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Both the Raspberry Pi and Arduino Uno are very powerful devices, good at different things. The Arduino boards are awesome at reading inputs and outputs from various different things. The Raspberry Pi is basically a mini, open-source Linux computer. If you put these two together, your options are limitless.

That's what this tutorial is about. Putting these two together, over USB and Serial Communication! Let's get started.

Step 1: Materials List

In order to get a good understanding of this project, you will need the following materials:

  • Raspberry Pi B+
  • Arduino Uno
  • Breadboard
  • Jumper Cables (4)
  • LEDs (3)
  • 220 OHM resistors (3)

You can use the same colored LEDs if you wish, but different colors are easier to visualize.

Step 2: The Circuit

The circuit itself is very simple. Follow the diagram and you'll be good to go.

Step 3: Arduino Code

In order to install run Arduino on your Raspberry, you will need to type the following into the LXTerminal. You could also try to download the Linux ARM file, but I couldn't get it to open on the Raspberry pi.

sudo apt-get update && sudo apt-get install arduino

note: you must have an internet connection

(source: http://playground.arduino.cc/Linux/Raspbian )



Now that you have Arduino on the Raspberry Pi, copy and paste this code into your sketch:

char receivedChar;
boolean newData = false;

void setup() {

Serial.begin(9600);

pinMode(3, OUTPUT); pinMode(5, OUTPUT); pinMode(6, OUTPUT); }

void loop() {

recvInfo(); lightLED(); }

void recvInfo() {

if (Serial.available() > 0) {

receivedChar = Serial.read(); newData = true; } }

void lightLED() {

int led = (receivedChar - '0');

while(newData == true) {

digitalWrite(led, HIGH); delay(2000); digitalWrite(led, LOW);

newData = false; } }

Plug your Arduino into the Raspberry Pi via USB and upload the code!

Step 4: The Raspberry Code

Now, it's time to make everything fall into place. Enter the following code to set up serial communication between the Arduino and Raspberry. Go to the Desktop and open the IDLE application, and type the code in there.

 >>> import serial
 >>> ser = serial.Serial('/dev/ttyACM0', 9600)

Once that code is entered, it is time for us to begin communication!

Step 5: Communication!

As you know, the circuit includes three LEDs. The red LED is connected to pin 3, the green connected to 5, and the yellow connected to 6. You can use different colors if you like, but those are what I chose. Type these commands into the IDLE program.

Turn red LED on:

>>> ser.write('3')

Turn green LED on:

>>> ser.write('5')

Turn yellow LED on:

>>> ser.write('6')

When a command is entered, the LED told to turn on will light for 2 seconds, and turn back off! Now that you know how to do this, expand this idea into other things like servos, LCD screens, or whatever you can think of that communicates with Arduino!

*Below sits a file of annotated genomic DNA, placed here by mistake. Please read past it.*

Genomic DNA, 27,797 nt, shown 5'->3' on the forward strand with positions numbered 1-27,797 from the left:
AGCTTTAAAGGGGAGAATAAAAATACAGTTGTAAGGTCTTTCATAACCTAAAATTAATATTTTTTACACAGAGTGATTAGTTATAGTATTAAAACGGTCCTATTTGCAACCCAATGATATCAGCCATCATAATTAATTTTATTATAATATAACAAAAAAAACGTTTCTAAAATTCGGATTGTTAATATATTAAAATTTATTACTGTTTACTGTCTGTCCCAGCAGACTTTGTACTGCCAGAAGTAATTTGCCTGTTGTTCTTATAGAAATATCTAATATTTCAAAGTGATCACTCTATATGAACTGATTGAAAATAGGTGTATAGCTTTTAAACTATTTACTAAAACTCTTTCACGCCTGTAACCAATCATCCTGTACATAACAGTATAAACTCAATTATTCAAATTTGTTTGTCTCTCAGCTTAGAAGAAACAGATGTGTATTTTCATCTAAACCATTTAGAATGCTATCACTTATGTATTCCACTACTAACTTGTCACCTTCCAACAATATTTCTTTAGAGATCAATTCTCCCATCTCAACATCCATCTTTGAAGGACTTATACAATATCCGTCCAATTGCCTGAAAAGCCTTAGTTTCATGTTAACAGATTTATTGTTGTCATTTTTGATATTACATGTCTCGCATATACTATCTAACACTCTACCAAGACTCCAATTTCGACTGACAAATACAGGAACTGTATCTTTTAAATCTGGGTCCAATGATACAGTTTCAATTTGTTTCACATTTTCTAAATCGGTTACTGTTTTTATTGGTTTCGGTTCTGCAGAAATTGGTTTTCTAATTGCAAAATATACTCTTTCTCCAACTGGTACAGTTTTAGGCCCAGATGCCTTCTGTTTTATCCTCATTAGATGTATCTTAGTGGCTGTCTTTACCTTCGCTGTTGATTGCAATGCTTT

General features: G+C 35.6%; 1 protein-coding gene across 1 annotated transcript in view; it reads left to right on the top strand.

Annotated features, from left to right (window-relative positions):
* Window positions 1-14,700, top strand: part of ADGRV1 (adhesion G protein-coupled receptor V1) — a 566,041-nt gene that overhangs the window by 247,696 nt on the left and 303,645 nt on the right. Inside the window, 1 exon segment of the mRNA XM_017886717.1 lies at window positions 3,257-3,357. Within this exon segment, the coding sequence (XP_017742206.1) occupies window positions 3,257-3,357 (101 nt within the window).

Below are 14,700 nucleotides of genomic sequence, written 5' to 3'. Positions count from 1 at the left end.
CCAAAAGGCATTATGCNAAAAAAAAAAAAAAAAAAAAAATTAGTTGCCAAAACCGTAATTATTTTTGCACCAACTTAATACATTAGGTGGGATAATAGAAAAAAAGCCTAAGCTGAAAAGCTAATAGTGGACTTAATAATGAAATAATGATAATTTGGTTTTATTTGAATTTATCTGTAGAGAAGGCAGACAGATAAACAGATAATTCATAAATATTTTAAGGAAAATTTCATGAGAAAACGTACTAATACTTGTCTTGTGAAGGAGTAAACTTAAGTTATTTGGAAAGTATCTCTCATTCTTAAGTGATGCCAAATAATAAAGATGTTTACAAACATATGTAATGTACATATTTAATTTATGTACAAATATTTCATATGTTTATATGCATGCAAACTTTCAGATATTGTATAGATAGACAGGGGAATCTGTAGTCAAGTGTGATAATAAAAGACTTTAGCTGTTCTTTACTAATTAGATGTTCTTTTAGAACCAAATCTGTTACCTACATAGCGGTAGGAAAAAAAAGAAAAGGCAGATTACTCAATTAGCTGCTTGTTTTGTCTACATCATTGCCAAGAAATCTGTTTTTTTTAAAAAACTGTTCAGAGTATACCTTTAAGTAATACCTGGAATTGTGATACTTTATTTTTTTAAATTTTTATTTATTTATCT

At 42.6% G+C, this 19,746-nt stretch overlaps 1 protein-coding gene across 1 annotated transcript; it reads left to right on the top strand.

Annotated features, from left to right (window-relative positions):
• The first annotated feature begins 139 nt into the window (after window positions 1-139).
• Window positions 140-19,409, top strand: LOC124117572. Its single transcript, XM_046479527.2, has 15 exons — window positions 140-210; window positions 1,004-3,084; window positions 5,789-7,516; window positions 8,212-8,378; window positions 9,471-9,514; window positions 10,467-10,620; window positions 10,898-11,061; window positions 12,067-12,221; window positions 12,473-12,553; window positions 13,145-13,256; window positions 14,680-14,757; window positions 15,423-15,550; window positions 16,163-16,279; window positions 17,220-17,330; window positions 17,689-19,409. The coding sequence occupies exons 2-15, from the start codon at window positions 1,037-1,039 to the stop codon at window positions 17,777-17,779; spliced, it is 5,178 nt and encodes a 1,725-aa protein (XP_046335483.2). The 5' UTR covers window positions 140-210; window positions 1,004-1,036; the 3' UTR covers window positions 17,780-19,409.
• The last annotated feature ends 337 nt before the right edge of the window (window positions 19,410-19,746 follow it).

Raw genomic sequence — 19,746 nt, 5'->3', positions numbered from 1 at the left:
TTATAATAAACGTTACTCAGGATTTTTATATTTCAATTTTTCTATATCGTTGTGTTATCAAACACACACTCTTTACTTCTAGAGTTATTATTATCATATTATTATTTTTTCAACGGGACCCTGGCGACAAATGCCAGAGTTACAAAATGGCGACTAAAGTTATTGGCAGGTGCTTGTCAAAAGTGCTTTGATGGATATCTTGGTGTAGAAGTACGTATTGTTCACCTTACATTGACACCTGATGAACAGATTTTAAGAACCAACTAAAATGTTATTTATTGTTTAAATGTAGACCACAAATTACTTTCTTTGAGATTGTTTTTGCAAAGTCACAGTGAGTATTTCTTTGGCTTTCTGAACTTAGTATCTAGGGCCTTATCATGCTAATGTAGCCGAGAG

Step 6: Troubleshooting and Useful Links!

Raspberry Pi doesn't recognize the Serial port '/dev/ttyACM0' ?

The serial port could have a different name! To check....

1. Go to LXTerminal.

2. Unplug your Arduino.

3. Type in

ls /dev/tty*

4. Plug in Arduino.

5. Repeat step 3.

6. Check for a new directory file between the two times. The one that only shows up the second time is what you should use!

LEDs don't light when they should?


Check your wiring. Are your LEDs facing the right direction? Are your LEDs connected to the right pins? Always double check!

Serial Communication with Arduino - http://forum.arduino.cc/index.php?topic=396450

Other Projects - http://www.seeedstudio.com/recipe/166-basic-pi-lt-gt-arduino-communication-over-usb.html

<p>Great for learning the basics of getting the Pi to talk to the Arduino with minimum effort.</p>
<p>can someone tell me where in the breadboard the jumper wires are going? I can't read it from the picture, and yes i'm a beginner so I think it would be logic but I don't understand ha ha</p>
I want to connect two arduino or more to a raspberry pi using serial commmunication via usb gor my latest project .....<br><br>Sir plz plz plz help me ..... coz i m a begginer ?????
<p>For this simple example, you're actually making it a bit more complicated than you need to. Instead of getting into python, all you need is echo &quot;1&quot; &gt;/dev/ttyACM0 (note, /dev/tty is not a directory, e.g. /dev/ttyACM0 not /dev/tty/ACM0). You should also look at http://playground.arduino.cc/Interfacing/LinuxTTY for info on how to easily configure the arduino port characteristics, e.g baud rate (note, I add -hupcl to the string listed to keep the arduino from rebooting each time the device is opened). Note also that sometimes arduinos appear as /dev/ttyUSB0 instead of /dev/ttyACM0. It's also handy to know there is a symbolic link at /dev/serial/by-id that includes the usb id in the file name. This is really useful if you have more than one arduino attached to your system because ACM0, ACM1, etc. can change if you plug and unplug the arduino but the usb id can't.</p>
<p>Thank you for that link, I will check it out!</p><p>And as for the name of the USB port, there's instructions on how to find out what it's called in the Troubleshooting step of this. </p>
True. It's just that the way I usually work is to copy example source code and run it. Because of the extra &quot;/&quot; that code won't work. Errors like this leave me confused and frustrated. What you are illustrating here is something I think is really cool so I really want it to be easy and work for all those newbies trying this stuff for the first time.

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Bio: Building and coding is what I do.
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